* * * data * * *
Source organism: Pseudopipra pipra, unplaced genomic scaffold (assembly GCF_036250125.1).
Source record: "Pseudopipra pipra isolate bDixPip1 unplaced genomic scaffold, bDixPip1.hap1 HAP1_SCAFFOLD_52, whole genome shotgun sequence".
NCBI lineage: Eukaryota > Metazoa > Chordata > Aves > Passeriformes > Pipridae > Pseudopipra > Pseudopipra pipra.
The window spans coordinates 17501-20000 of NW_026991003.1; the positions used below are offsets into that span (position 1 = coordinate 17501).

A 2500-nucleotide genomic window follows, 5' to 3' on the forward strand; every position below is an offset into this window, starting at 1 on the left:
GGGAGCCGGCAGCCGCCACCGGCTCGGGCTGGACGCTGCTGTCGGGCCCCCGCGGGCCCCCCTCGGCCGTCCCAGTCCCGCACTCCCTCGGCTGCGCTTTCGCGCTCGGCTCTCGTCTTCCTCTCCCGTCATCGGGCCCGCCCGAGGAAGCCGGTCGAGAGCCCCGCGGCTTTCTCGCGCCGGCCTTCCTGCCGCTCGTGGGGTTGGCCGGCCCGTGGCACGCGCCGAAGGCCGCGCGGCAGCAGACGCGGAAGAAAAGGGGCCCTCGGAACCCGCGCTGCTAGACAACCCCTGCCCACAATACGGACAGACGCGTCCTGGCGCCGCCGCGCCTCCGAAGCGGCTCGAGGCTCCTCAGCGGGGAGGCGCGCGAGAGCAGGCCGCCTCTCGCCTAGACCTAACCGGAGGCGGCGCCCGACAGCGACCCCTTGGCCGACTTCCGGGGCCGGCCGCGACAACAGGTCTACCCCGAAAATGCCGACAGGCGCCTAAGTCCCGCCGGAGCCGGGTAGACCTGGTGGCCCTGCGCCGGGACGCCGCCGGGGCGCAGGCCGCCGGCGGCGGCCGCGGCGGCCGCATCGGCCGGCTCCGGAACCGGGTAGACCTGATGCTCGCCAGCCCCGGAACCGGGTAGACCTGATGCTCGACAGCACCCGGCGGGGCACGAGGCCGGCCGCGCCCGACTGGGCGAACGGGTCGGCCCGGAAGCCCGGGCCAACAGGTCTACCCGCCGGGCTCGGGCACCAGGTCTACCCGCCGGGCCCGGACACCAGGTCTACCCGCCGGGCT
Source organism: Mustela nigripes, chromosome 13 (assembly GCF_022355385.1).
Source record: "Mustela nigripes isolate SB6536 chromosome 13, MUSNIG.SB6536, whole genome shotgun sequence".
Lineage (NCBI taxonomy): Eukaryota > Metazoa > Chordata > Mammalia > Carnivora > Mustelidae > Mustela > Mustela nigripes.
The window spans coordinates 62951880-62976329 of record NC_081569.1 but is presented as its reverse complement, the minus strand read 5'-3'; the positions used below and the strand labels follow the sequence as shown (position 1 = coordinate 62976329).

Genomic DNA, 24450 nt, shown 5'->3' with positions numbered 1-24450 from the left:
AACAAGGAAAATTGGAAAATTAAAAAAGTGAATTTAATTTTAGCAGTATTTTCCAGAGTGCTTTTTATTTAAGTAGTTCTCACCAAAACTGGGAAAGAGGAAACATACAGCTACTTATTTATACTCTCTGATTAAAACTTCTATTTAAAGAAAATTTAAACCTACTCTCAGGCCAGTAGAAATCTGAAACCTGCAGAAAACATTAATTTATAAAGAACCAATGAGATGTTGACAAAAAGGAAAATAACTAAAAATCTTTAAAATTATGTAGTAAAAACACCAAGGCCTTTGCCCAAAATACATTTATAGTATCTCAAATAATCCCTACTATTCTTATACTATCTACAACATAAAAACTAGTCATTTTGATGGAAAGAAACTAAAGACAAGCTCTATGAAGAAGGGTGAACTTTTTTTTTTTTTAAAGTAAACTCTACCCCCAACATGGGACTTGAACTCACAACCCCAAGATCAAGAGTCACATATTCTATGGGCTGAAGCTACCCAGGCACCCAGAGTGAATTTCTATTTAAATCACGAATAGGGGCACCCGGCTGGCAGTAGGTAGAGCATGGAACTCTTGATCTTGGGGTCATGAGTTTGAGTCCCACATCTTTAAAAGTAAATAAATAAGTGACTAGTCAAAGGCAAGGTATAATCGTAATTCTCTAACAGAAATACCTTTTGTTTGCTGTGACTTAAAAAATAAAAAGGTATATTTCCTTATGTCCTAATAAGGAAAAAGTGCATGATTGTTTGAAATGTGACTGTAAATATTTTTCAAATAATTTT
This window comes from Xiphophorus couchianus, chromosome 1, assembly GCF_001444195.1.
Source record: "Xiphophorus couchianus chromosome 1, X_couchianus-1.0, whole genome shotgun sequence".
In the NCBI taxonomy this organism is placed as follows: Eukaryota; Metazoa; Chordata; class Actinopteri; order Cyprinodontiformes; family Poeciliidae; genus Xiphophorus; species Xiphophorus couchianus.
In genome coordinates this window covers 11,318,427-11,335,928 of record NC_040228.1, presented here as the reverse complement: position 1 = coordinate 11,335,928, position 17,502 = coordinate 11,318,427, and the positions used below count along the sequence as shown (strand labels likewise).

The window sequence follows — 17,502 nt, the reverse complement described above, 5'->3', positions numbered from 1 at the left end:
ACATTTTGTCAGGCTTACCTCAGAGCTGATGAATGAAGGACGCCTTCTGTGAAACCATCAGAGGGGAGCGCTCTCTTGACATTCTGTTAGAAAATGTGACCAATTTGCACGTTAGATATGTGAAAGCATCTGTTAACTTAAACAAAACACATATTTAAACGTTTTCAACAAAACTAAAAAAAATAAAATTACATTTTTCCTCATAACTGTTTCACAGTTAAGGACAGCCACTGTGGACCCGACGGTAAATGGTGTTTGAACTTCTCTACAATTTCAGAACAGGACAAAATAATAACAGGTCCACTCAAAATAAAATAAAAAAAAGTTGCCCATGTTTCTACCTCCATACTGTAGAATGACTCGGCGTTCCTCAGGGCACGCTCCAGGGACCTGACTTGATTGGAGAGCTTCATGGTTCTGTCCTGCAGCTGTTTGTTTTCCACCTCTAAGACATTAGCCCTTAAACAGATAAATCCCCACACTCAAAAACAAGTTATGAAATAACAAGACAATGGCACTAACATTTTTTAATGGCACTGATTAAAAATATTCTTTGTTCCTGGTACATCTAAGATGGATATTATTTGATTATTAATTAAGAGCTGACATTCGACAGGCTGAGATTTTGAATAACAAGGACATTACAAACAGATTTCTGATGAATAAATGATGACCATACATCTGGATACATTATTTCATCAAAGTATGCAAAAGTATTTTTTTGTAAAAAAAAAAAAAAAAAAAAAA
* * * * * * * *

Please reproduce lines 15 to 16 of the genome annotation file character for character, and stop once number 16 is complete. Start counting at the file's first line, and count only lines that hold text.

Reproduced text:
In the NCBI taxonomy this organism is placed as follows: Eukaryota; Metazoa; Chordata; class Actinopteri; order Cyprinodontiformes; family Poeciliidae; genus Xiphophorus; species Xiphophorus couchianus.
In genome coordinates this window covers 11,318,427-11,335,928 of record NC_040228.1, presented here as the reverse complement: position 1 = coordinate 11,335,928, position 17,502 = coordinate 11,318,427, and the positions used below count along the sequence as shown (strand labels likewise).